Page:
So many great performances.
Hoffman won the Oscar for Best Actor in 2005 for his inside-out portrayal of Truman Capote. It was a masterful performance by a special actor who did his homework, paid attention to detail, and left it all on the table.
I was never fortunate enough to see Hoffman on stage. Apparently his turn as Willie Loman in Mike Nichols’ recent revival of Death of a Salesman was as good as it gets on Broadway. Very sad now to realize I will never get a chance to see him on the boards.
It’s all so sad.
To quote the late acting teacher Sandy Meisner: “There are only a couple of things that really make a difference in an actor; intense concentration, the ability to personalize and care about what the character cares about, and the willingness to go for the jugular onstage.”
Ask Tom Hanks if Hoffman went for the jugular in Charlie Wilson’s War.
Ask Cameron Crowe if Hoffman cared about what his character cared about in Almost Famous.
And ask Meryl Streep, Amy Adams, and Viola Davis if Hoffman exhibited intense concentration in Doubt .
My favorite Philip Seymour Hoffman performances come mostly from his long collaboration with director Paul Thomas Anderson. Beginning with his brief cameo as a loud-mouthed crap shooter in Hard Eight; then his pathetic porn crew groupie in Boogie Nights; and then as the wonderfully compassionate bedside hospice nurse in the brilliant Magnolia. A few years later he showed what a great villain he could be as the degenerate phone sex extortionist opposite Adam Sandler in Punch-Drunk Love. All of those roles would pale in comparison, however, to his tour de force performance as the religious cult leader Lancaster Dodd in The Master.
What a powerful actor. To call Philip Seymour Hoffman “one of the best actors of his generation” is an understatement. He was one of the absolute best actors we are likely to ever see. That rare actor, like Gene Hackman, who could literally do it all, seamlessly shifting between drama and comedy (although rarely), leads and ensemble work.
Hoffman understood the power of stillness. That if he prepared his character thoroughly the story would come through his lonely eyes.
His intellect was never in question. The mental capacity of his characters seemed boundless. It was well known that Hoffman, born in Rochester, New York, loved the theatre above all else; and that the stage was where he took some of his biggest risks.
All I have to go on is my appreciation for what I saw of him on the screen. And what I saw was always present, always engaged entirely in the story of the film. He was a supreme storyteller.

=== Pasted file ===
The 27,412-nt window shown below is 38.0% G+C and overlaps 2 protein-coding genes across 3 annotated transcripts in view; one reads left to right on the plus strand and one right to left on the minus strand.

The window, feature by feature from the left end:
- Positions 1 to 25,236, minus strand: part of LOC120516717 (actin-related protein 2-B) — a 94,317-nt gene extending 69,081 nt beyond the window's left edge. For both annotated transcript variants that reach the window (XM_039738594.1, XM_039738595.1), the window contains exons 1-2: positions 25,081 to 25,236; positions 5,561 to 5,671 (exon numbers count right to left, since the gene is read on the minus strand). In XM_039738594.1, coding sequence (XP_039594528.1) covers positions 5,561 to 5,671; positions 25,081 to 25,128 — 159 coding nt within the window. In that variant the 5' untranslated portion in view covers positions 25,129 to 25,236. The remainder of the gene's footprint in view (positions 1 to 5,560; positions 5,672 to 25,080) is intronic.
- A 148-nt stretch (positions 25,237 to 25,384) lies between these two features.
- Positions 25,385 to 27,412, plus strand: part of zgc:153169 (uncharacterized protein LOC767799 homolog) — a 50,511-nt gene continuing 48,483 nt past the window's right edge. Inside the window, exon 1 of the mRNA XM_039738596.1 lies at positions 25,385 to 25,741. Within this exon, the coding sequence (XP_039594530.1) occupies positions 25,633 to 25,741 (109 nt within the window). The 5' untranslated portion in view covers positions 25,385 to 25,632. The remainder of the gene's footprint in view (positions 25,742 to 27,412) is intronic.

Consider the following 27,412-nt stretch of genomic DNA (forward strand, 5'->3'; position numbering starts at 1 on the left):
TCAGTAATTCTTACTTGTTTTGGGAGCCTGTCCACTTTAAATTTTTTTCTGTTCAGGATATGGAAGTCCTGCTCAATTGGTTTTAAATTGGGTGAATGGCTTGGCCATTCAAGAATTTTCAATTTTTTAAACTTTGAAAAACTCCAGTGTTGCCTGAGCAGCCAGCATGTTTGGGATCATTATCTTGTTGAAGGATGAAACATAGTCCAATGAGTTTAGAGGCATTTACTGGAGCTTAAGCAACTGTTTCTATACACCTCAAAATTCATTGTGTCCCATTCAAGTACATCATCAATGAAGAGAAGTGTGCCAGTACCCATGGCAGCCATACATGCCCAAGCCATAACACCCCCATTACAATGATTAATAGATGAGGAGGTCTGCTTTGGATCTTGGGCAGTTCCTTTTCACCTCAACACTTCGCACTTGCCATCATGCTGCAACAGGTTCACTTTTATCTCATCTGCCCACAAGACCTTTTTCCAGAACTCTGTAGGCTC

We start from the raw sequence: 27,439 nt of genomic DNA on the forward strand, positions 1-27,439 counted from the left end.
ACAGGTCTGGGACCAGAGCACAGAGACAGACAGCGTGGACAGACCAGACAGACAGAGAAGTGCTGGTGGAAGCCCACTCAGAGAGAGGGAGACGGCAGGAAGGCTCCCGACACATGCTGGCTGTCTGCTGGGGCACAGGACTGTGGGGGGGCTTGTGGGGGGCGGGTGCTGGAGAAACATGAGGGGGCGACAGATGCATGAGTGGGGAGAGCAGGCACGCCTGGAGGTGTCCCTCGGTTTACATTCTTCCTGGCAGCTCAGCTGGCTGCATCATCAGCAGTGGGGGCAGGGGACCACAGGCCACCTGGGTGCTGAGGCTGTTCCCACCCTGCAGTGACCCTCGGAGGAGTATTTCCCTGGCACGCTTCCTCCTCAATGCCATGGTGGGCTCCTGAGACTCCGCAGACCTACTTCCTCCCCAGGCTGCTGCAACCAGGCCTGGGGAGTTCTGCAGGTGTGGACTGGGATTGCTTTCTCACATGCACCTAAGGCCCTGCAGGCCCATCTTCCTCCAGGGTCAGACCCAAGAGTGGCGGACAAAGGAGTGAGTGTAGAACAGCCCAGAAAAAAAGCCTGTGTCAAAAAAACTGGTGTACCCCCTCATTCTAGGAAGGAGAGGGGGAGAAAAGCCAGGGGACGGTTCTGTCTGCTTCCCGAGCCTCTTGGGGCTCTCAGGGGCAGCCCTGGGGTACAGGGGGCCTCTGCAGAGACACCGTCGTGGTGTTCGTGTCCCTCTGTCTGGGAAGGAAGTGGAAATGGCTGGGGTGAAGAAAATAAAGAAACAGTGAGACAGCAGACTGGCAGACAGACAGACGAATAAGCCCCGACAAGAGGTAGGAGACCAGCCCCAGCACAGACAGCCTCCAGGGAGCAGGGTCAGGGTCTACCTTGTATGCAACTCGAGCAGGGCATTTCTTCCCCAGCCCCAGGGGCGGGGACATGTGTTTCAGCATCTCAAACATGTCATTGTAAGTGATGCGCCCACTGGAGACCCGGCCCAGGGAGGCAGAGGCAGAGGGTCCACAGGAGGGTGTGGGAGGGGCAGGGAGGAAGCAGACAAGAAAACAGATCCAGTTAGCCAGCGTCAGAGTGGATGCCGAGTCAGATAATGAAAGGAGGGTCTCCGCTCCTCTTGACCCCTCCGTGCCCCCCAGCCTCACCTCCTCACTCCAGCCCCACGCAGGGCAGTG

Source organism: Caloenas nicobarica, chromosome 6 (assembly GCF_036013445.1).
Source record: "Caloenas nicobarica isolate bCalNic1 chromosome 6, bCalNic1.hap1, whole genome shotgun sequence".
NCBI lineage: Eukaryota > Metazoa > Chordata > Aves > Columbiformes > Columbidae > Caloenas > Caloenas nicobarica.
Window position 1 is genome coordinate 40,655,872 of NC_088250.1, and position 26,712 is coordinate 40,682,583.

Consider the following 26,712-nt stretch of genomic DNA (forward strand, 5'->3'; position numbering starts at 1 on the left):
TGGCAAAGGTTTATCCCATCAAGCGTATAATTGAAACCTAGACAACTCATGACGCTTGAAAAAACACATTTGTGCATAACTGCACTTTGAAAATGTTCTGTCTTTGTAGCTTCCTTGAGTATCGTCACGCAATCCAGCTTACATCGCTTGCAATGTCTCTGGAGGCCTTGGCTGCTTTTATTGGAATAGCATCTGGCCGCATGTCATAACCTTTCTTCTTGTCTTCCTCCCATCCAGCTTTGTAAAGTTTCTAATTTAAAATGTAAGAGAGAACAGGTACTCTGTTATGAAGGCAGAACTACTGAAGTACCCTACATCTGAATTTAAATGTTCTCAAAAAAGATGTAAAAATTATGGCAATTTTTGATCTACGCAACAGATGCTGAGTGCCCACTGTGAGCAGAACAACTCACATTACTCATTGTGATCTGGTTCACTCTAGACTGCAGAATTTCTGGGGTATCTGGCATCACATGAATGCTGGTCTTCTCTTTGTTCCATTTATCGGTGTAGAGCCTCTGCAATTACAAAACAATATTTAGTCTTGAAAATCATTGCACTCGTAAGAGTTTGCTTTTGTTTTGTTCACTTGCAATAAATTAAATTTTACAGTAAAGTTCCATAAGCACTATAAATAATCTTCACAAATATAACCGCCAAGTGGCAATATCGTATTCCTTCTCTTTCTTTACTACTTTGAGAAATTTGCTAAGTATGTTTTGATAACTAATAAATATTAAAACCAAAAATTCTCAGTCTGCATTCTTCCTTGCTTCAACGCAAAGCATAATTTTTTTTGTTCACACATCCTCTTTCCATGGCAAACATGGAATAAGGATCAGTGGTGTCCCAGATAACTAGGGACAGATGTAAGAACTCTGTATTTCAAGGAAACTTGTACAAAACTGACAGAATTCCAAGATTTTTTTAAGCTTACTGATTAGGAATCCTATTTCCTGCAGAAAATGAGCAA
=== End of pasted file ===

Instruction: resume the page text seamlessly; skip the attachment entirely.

Take a look at the wedding party scene in the first act of The Master, as Lancaster Dodd makes an unorthodox toast to his daughter. Brilliant.
A friend of mine put it this way: “Even in his smaller roles, he made a difference from the edges of the room.”
I love that.
Fellow New York stage actor and collaborator, Eric Bogosian said this: “Courage was his forte, always. Phil set his bar on the highest rung, on a rung above the highest rung. He pushed himself relentlessly until finally his efforts virtually redefined the very endeavor we call acting.
I heard Gary Oldman interviewed the day after Hoffman’s death. I found what he said to be spot on: “Philip was that wonderful combination of vulnerable and dangerous.”
But his default emotional essence – at least from his film work – was a discontented loneliness.
“It’s the hardest,” says Hoffman’s Capote in an early scene from his Oscar-winning arc. “when someone has a notion about you and it’s impossible to convince them otherwise.”
All we have is a notion of what was going on in his life. His struggles. His addiction. His last few hours.
I’m going to leave it that – and keep watching his films.
The role that always comes to mind first is from Magnolia. Phil the hospice nurse. The sensitively thoughtful way he sat bedside to Jason Robards (his final film) as he slowly slipped away. Every moment nuanced with such casual, comforting behavior. He made it look so easy to just sit – and listen – and feel with true empathy as Robards’ rants slid from bitterness to regret to dementia. The way Hoffman handled the mini-mart girl on the telephone, asking if they had “peanut butter…a loaf of bread…cigarettes…do you have…Playboy?”
And then, finally, how he handles Tom Cruise’s entrance at the end of the film. Calm, in control but still deferential. Generous.
“When I think how good my book can be I can hardly breathe,” Hoffman’s Capote confides in Harper Lee in Capote.
When I think of all the work we will now not get to see from this amazing actor – I can hardly breathe.